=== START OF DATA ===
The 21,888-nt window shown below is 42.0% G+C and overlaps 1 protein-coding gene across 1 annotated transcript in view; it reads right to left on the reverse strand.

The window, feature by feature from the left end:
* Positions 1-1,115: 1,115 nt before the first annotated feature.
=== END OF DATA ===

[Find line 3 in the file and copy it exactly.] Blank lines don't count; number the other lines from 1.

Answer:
* Positions 1-1,115: 1,115 nt before the first annotated feature.